I was rather surprised with myself today. Instead of shutting down and withdrawing into silence I met it head on. It is an interesting shift. It gave Beatrice an opportunity to see where I was coming from. So innocent a word. Relatively benign, though of course, overused. Unless you stray into the land of Psychiatry/ psychology and social work. I had never thought much about it. It was like any other word in the English language that was until I hit 20. Once I had a label slapped on me. I quickly came to understand that in that context there was nothing good about provocative. It became synonymous with pathological. That is very much where it remains today nearly 20 years later. Where did this incredible power come from? When did such an innocent word become so mind bendingly haunting? I guess I’d have to go back to where this story starts and look there. I don’t like to revisit, and surely do not want to now, but I saw today the raw-ness of a wound inflicted so long ago. It truly was a wounding. I was just a naive kid. I knew nothing of this world I was about to descend into. Yes, it really was a descent down a rabbit hole of sorts. Prior to that I had no idea what went on behind high brick walls that stood on that hill. I was your average 20-year-old college student. I liked to party. I liked to live impulsively, just as so many around me did. I drove too fast, smoked too many cigarettes and did too many drugs. I had sex. Rough sex. Sure, I liked kink. That was me at 20. What set me apart from my fellow wild ones was the dark sadness that visited far too often. My highs were not long-lived. I chased them when the darkness descended. I was hot-tempered and angry much of the time. I was in so far over my head and didn’t see a way out of that. It didn’t take long for me to end up in a hospital. Universities like Cornell don’t like it when students jump to their deaths- they intervene fast and hard. There are no buts, no ifs and no waits. So there I found myself staring at an unfamiliar scary place. What was so difficult to take was the locked door. That alone surpasses so much of my early experiences. I can still tell you exactly what it sounded like, just as to this day I can tell you what every lock in every hospital sounded like. They are etched there in my head to replay over and over like an old phonograph. Initially I hid and kept to myself. I wanted nothing more than to flee. I didn’t trust anyone around me unless they wore scrubs or a white coat. How little I knew back then. I told myself they would protect me and that they would fix everything. I would be back at school in no time. But days wore on, I broke down and started getting to know those around me. I learned you couldn’t trust the staff. I was caught in this strange place not knowing who to believe and who to trust. Was I crazy like all these people I found myself locked in with? Was it all a mistake? In short order they started with the meds. I knew little. I numbly took them all the while wondering if it was the right choice. To take the meds was just accepting the truth about who I had become and how far I had fallen. To me it was just another failure on my part. Me not pulling my weight and getting shit done. I was falling apart. The longer I wandered those bland beige halls accompanied by the background noise of shrieking and crying the more I became convinced that this was my fate. I told myself I belonged there. But I was conflicted and angry. Rageful. The worse the side effects the more angry I became. I was trapped and sick without anyone listening. I was just another number, just another patient. Shifts changed and staff came and went. Nobody explaining what was happening to me. The fear was immense. I could not get away. The anger and fear joined into this mass that was unbearable to me. I did what I had always done when I didn’t get my way. I became impulsive and stupid. I acted without any benefit of reason. I chose death over life in that place flanked by miserable sick souls and the faceless uncaring individuals that “cared” for us. It was as if someone had unleashed an inner demon. As I have written before the following week was hellish. There is no good reason why I am still here. In the final day I listened as the doctor stood in the hall speaking with my family. I was being written off as hopeless, not treatable. I was given the choice of a state hospital or the facility my family had begged to get me a bed at. Somehow in that thick skull of mine I made a rational decision. But it was a decision that would set the path I am still on today and left the scars that still sting 20 years later.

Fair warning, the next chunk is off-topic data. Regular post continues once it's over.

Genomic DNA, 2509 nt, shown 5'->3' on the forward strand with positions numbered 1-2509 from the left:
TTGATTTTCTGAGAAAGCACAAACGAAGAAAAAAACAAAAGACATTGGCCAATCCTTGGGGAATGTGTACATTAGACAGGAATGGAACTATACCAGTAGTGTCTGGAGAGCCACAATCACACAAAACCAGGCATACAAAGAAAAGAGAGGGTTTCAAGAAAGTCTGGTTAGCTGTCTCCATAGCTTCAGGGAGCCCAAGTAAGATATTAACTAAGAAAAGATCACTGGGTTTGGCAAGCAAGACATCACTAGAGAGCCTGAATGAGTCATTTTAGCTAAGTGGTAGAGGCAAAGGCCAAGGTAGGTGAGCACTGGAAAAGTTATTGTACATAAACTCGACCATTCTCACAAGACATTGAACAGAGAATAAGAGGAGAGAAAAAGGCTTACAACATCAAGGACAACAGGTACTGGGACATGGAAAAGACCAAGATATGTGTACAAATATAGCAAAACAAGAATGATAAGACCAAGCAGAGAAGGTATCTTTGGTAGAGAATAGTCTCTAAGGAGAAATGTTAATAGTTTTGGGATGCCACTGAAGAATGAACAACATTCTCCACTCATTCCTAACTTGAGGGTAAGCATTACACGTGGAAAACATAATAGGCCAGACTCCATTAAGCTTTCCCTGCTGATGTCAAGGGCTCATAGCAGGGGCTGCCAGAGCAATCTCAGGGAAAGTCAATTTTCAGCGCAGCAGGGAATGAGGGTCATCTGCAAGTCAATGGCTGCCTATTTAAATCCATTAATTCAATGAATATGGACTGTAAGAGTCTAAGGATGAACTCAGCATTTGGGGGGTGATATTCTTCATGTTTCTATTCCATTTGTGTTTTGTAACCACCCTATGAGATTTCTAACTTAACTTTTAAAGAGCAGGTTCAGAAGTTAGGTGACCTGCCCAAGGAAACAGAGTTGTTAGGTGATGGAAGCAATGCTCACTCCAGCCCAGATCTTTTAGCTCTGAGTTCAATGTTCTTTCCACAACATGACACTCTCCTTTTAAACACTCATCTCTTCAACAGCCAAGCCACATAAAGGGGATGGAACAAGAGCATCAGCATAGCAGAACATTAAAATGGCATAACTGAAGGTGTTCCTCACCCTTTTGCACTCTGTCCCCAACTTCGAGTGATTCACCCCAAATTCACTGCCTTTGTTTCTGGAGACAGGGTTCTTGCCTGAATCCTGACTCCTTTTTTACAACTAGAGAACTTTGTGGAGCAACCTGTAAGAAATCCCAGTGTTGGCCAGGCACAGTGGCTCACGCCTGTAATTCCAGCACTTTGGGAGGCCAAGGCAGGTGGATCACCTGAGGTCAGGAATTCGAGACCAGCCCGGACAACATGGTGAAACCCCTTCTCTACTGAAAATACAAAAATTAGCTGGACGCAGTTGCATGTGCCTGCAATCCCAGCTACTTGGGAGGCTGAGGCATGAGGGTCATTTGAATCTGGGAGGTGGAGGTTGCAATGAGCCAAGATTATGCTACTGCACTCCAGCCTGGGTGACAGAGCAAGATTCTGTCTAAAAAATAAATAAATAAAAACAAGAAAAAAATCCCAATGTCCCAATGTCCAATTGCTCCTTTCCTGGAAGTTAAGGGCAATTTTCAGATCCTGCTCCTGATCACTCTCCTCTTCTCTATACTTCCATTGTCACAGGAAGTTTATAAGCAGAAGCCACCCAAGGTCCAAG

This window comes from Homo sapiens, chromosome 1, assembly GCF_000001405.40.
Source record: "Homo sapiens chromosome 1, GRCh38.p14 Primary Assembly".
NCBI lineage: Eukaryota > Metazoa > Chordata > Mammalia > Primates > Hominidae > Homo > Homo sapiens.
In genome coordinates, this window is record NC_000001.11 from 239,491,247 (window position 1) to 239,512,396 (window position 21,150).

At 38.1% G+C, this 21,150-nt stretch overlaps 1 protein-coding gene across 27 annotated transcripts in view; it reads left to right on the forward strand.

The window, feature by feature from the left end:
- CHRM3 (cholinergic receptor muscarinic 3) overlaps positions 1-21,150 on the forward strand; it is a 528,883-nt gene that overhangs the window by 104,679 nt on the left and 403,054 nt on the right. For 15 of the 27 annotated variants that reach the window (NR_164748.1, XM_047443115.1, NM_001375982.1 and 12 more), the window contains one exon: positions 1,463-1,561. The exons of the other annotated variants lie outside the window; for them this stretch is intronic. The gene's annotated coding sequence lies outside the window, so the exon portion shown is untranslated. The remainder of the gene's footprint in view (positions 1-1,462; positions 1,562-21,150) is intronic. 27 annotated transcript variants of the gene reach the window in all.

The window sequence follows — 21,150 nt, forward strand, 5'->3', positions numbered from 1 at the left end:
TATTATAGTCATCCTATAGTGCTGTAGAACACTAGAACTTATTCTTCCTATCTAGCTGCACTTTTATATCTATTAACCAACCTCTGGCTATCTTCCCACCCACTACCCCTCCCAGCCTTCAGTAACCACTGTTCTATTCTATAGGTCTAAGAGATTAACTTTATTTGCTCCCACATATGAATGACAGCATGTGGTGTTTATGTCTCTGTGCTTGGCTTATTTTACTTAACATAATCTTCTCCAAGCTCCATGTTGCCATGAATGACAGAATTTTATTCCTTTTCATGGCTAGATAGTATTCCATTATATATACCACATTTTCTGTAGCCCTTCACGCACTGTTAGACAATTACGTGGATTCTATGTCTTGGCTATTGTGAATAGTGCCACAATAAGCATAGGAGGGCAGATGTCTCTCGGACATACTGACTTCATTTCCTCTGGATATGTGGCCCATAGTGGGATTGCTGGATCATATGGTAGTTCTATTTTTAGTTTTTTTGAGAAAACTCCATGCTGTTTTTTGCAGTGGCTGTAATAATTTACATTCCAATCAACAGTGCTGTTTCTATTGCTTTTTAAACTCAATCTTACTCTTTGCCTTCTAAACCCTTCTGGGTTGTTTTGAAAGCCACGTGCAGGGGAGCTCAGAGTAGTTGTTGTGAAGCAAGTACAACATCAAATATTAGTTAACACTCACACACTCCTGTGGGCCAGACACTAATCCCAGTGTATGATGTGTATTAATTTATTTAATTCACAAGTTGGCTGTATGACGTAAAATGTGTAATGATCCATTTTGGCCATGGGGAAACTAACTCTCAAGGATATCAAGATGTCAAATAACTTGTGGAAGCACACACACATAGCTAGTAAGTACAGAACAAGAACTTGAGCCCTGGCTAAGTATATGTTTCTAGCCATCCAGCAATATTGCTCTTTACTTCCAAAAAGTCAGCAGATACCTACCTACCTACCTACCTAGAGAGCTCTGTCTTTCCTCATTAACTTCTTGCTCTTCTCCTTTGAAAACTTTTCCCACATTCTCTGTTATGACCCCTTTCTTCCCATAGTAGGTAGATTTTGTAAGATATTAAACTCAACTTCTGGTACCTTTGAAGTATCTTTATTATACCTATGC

Despite my experience upstate there was nothing that could have prepared me for the next 6 months. In terms of scale alone it was staggering in its scope. From a tiny county hospital unit I arrived at a massive campus of brick buildings. If I wasn’t so angry and sick I might have considered it beautiful much like a university, well except for all heavy mesh screens on the windows and locks on the doors. The intake was exhaustive and tough. I answered question after question. Most of the time repeating what I had told the previous person. I didn’t trust anyone though a part of me still wanted someone to just snap their fingers and return me to my cozy little room back at Cornell. I was so tired and scared. I still clearly remember the long walk to the unit. Looking up at the towering ceilings and the old furniture. It was as if I had stepped back into the Victorian Era. It did nothing but unsettle me further. Yet another locked door. Yet another sound etched there in my head. It was bright in that hallway. I remember that well. Maybe white? or pale colored walls. Tall windows. A lot of people. Too many. Far too frightening. I kept myself close to the wall as we walked. I wanted nothing more than to disappear completely. My skin crawled as so many eyes picked me out and sized me up. I sat on my little bed and tried to wrap my head around the week that led up to my finding myself in this foreign land. I tried not to meet eyes with the person sitting watch at the end of my room. I went nowhere without my shadow. All the sedatives I had been living on had been discontinued and it didn’t take long before I got sick. It is bad enough coming off those drugs, but with someone watching it is without description. I have written a bit about my experience on that unit and my late night encounter with Stewart. I was farther adrift and terrified by the time the rapid change of units was made. This new unit was different. for all the noise and disorder of the acute unit this one was quiet and almost homey. In a strange way. Instead of 20+ mixed individuals this was just a group of youngish women. They all seemed pretty normal at first glance. I thought to myself this might be safe, least safer than the last mess I had found myself in. It didn’t take long to get to know my roomies. I knew not to stare, but found myself unable to look away from the many visible scars. I couldn’t figure out why they seemed okay, but their bodies told a very different tale. I didn’t yet know what I was. Didn’t know till I was told via a small black and white printed pamphlet boldly printed with the heading BORDERLINE PERSONALITY DISORDER. I had taken psych classes and this wasn’t ringing any bells. I was trying to make sense of what I was reading. Was that me? Were all the bulleted lists of characteristics me? Impulsive? Yep. Spends Money? Yep. I stopped reading and sat looking around me. I’m crazy. All these things I do when I’m upset they are on this list. I’m one of them. and so began my life with a group of women that touched my heart in so many ways. They became my family. No matter what happened we stuck together. I heard the most devastating recollections of abuse. Abuse so brutal it could turn your stomach and scramble your brain all at the same time. It defied logic that these women were still alive. But was this alive? Was brutalizing one’s own body in an attempt to feel beyond the hollow confines of your bones living? Was creating psychological mayhem all around in an attempt to gain control living? It may well have looked homey at first glance but what went on on that unit was anything but home. Within hours I was to become acquainted with the rules and the bible by which with place ran. There were no ifs, ands or buts. This was it. Not that anyone seemed to like it. Yet that was how it was. Some doctor out in Seattle had figured out a way to treat Borderline Personality Disorder and the unit I found myself on operated under the guidelines of this manual. And yes, there was a manual. We lived and breathed it 24/7. Well, unless we were outside chain-smoking and bitching about the manual. It was rigid and seemingly inflexible, least that is how I experienced it. If X than Y. There was a lot of that. X behavior was to be met with Y response from staff. Though it probably wasn’t meant to be it came off as punitive and harsh to us. Nothing we did or said seemed to be the right thing. I was somewhat lost and confused. This was how I had lived for 20 years. This was how I survived all the crap I had endured thus far. Suddenly it was wrong. It was in the book. The behaviors were pathological. I needed to be fixed! What? Fixed? I didn’t know I was broken. I had survived till then hadn’t I? It didn’t matter what it was. I felt like I was screwed up beyond repair like all those around me. I know that sounds harsh and very judgemental but there were women there that I know are not still with us today. There was no help for them, not even the miracle cure of Linehan’s. Nobody endures torture like that and lives. Those that were in double digits for suicide attempts, or those that had run out of flesh on their bodies to burn or cut. that isn’t cured. sorry, but it isn’t. I sat amongst them learning and absorbing what it was to be a borderline. In those months I honed my skills of manipulation and splitting. I gained a new skill set. I learned my version of impulsive didn’t hold a candle to the zero to sixty these ladies could perform. I didn’t get better in that hospital. I got better at being sick. It made me what I would become. It was the very worst thing that could have happened to me. there was no returning to Cornell. It wasn’t even discussed. No, it was all about residential living/ halfway houses since I was too sick to return to any normal life. It was in those months that I learned my label, but worse yet I bought it. At each cross roads I found myself more angry and frustrated. I didn’t know what to do with myself. I had no skills to cope so I mirrored the mayhem I saw around me. I became what they told me I was. I became sick and personality disordered. I became that Borderline. I was like all the rest. My behaviors were impulsive and sometimes quite extreme. I was locked in this battle of us against them. The more power they imposed the more angry and frustrated we became. The unit was unsettled. It was no longer homey. The population had changed a bit and it had become more charged and felt strained at best. I wanted nothing but to be free of the locks and the rules. The endless behavioral analysis reports we wrote for any and all behaviors the staff felt were pathological. They sat behind glass and watched us watching them. It bordered on the absurd. In my dreams I saw us hurling feces at our zoo keepers. I didn’t seem to matter what I did. If I drew a horse skeleton, which was all I ever drew, it was provocative. Let’s say Provocative with a capital P. My life was under the microscope. As was all of ours. I was not alone in my experience. I started to question everything about myself. who I was, what I did, who I loved. Didn’t matter what it was. I started to wonder. In time wonder became conviction. I looked at myself and saw nothing but a seriously ill, incurable failure. I was sick and I would make everyone around me miserable enough that they would leave me. Borderlines couldn’t have normal loving relationships. They drove everyone nuts until they finally gave up and left. It was hopeless. I didn’t see the women around me getting better. I saw then forcing round pegs into square holes all the while we were powerless to change it. Any complaint or resistance was met with yet another round of “you’re not seeing clearly, you need to accept what we are telling you. Write another behavioral analysis so we can show you how off you are and how right we are”. Day after day, week after week, month after month. Linehan’s system works because it breaks you down. It convinces you you’ll die if you don’t submit to the information and learn the skills. We were all fed that. One after the next we fell in line. the spark left, all that set us apart from one another faded to the background. We ingested the koolaid and fell in line. Sick or well, there was no difference. We were all the same. All those square pegs were round when they finished with us. I hesitated and wondered silently before doing anything if it was the “right” way, or of it was another “sick” behavior or mine. As time passed I grew angry and resentful of what I was seeing and experiencing. I hated it. I hated everything about what was happening. Some part of me knew it wasn’t right. I wasn’t a round peg. I wasn’t going to ever fit in that hole I was being forced into. I became more angry. It was met with more of the same. I was resisting because of how sick I was. I wasn’t going to get any better if I didn’t try harder and work harder at getting better. But I’m not sick! some small part of me would think to myself. I would get even more frustrated. This is how it went. Over time that piece of me that held out faith in my sanity became smaller and fainter till one day it wasn’t there anymore. Sure I was rageful and frustrated as ever but I had completely internalized the label. I AM SICK. I HAVE NO OPTIONS BUT THOSE SET FORTH BY THE PEOPLE AROUND ME. MY ANGER IS JUST A SIGN OF HOW SICK I AM. I AM CRAZY LIKE ALL THOSE AROUND ME. MY ONLY HOPE AT A NORMAL LIFE IS IN THIS MANUAL. I AM A ROUND PEG JUST LIKE ALL THE OTHERS. It took a while but I ended up there. To this day I live with that label. It sits with me all the time, in the best of times and the worst of times. When I think about what I can be it is always hedged in parenthesis followed by the–> there is no way you can do it, you’re crazy, remember? It is ever-present. They visit me in my dreams you know. All those square pegs that ended up worn down like me. I dream of them fiery and impulsive, so full of life. So full of sickness. You see in the healing it all got thrown out, the baby and the bath water. Nobody seemed to care since they were so busy following their bible. We were people, individuals, souls. We were not our diagnoses. We, so full of life and love, stood before you, but you didn’t see us. You saw only what we had to be when you finished with us. There was no bend, no accounting for us as individuals. There was no room for anything but the outcome you seeked. We were to be the proof that this manual worked, no care for how it was attained. Within the confines of those hallways and rooms both staff and patients suffered beneath this burden. To be sure, it shaped what was to become our experience. I cannot tell you how many times I have wished I never set foot on that unit, though I often catch myself remembering someone, or an exchange amongst patients that brings a smile to my face. I learned so much about resilience and how much suffering a person can endure. I saw what true survival was. I saw what survival skills were, and no they were not in the book. In the darkest of lives these individuals still shined. Struggling mightily they walked on. They defied odds, and defied logic, yet there they were. But it wasn’t enough. They weren’t done being manipulated and harmed. In the name of healing we all submitted and each of us bore one more scar in the end.